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U.S. Security Associates, Inc. v. Parretti

United States District Court, D. Massachusetts

September 26, 2019

U.S. SECURITY ASSOCIATES, INC., & UNIVERSAL PROTECTION SERVICES, LLC, dba ALLIED UNIVERSAL SECURITY SERVICES, Plaintiffs,
v.
JOHN PARRETTI, AURY MALDONADO, & CENTRAL PUBLIC SAFETY, LLC, Defendants.

          ORDER AND MEMORANDUM ON DEFENDANT’S MOTION FOR PRELIMINARY INJUNCTION AGAINST ENFORCEMENT OF RESTRICTIVE COVENANTS (DOCKET NO. 13)

          TIMOTHY S. HILLMAN DISTRICT JUDGE

         U.S. Security Associates, Inc. (“USSA”) and Universal Protection Services, LLC (“Allied”) (collectively, “Plaintiffs”) filed an action against John Parretti (“Defendant”), Aury Maldonado, and Central Public Safety, LLC (“CPS”) for, inter alia, breach of contract, trade secret appropriation, unfair competition, and intentional interference with contractual and advantageous business relations. Defendant moves to enjoin Plaintiffs from enforcing a noncompetition covenant Defendant signed with USSA while the parties litigate Plaintiffs’ claims. (Docket No. 13). Because Defendant has not shown likelihood of success on the merits, the Court denies his motion for a preliminary injunction without prejudice.

         Background

         On June 13, 1994, USSA hired Defendant as a Branch Manager in its Somerville office. (Docket Nos. 1 at 10, 11 at 3). In this capacity, Defendant serviced accounts in and around Boston. (Docket Nos. 1 at 10–11, 11 at 3). He also serviced certain other accounts that fell within other branches, including the Worcester office. (Docket Nos. 1 at 11, 11 at 3).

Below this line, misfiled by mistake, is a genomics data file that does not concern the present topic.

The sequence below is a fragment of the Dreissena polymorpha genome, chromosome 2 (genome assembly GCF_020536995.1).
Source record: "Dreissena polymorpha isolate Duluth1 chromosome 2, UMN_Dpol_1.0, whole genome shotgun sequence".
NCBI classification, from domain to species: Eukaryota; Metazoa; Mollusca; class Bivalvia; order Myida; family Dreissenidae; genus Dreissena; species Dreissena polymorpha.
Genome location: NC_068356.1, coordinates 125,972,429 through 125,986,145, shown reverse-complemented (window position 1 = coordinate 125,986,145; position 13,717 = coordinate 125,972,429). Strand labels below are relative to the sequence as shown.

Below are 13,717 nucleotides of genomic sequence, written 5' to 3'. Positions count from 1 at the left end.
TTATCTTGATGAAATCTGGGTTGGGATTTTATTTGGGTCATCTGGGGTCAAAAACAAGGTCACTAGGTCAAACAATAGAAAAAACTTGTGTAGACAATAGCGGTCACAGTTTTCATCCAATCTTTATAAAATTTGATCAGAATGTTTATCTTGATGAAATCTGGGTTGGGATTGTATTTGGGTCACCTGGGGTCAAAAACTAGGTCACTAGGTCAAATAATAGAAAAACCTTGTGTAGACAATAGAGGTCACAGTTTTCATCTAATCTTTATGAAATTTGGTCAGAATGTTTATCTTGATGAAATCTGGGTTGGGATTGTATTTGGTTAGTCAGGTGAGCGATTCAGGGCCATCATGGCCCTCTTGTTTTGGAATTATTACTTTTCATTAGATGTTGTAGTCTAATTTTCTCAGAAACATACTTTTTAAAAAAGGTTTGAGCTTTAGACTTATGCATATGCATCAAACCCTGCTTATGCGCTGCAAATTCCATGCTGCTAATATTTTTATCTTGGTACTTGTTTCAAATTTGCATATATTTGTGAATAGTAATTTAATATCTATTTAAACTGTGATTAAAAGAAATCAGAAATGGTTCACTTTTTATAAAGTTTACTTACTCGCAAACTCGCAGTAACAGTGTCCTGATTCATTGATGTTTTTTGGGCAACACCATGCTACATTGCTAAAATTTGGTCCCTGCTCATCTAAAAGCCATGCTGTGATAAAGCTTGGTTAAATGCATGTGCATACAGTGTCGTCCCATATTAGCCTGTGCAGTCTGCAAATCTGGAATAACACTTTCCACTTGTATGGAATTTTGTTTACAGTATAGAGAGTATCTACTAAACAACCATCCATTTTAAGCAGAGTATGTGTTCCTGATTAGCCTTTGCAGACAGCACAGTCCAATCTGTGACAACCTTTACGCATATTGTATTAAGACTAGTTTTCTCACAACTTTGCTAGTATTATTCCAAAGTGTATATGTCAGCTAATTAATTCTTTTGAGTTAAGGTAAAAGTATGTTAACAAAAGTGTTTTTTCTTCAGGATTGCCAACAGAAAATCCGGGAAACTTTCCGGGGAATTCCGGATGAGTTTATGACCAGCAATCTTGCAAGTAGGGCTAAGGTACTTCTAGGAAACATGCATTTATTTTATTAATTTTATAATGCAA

During his tenure at USSA, Defendant signed two employment agreements. (Docket Nos. 1 at 11–12, 11 at 3). The first, dated April 19, 2012, restricted Defendant from soliciting co-employees and/or current or prospective clients for two years after termination (the “2012 Agreement”). (Docket No. 1-1 at 4–5). It also provided that, “[s]hould the Employer at any time be merged into or consolidated with another corporation . . . the provisions of this contract shall be binding upon and inure to the benefit of the corporation resulting from such merger or consolidation or to which substantially all of the assets of the Employer shall be transferred.” (Docket No. 1-1 at 3). The second, an employment agreement dated April 23, 2014, modified the non-solicitation covenant of the 2012 Agreement by reducing the restriction from two years to eighteen months (the “2014 Agreement”). (Docket Nos. 1-2 at 2–4, 13 at 2). It also prohibited Defendant from “perform[ing] job activities of the type [he] conducted or provided for Employer within the two years prior to [his] termination” for eighteen months after his termination. (Docket No. 1-2 at 3).

         In August 2018, USSA announced a planned acquisition by Allied. (Docket No. 1 at 2). In October 2018, Allied purchased all USSA’s stock, and USSA became a wholly owned subsidiary pending merger of the companies in 2019. (Docket Nos. 1 at 4, 11 at 2). USSA informed its employees that their status at the merged company would be confirmed no later than mid-November. (Docket No. 20-1 at 9–10). The Chief Human Resources Officer later emailed Defendant Parretti to identify him as a “Key Associate” in the merger. (Docket No. 20-1 at 14). To incentivize Defendant to remain with the company, the Chief Human Resources Officer conveyed an offer to pay Defendant $23, 522.58 if he stayed and his role ended up being eliminated. (Docket No. 20-1 at 14). Defendant resigned on October 25, 2018, citing the “elimination of my job title and the fact that I have not received an employment offer from Allied.” (Docket No. 20-1 at 16).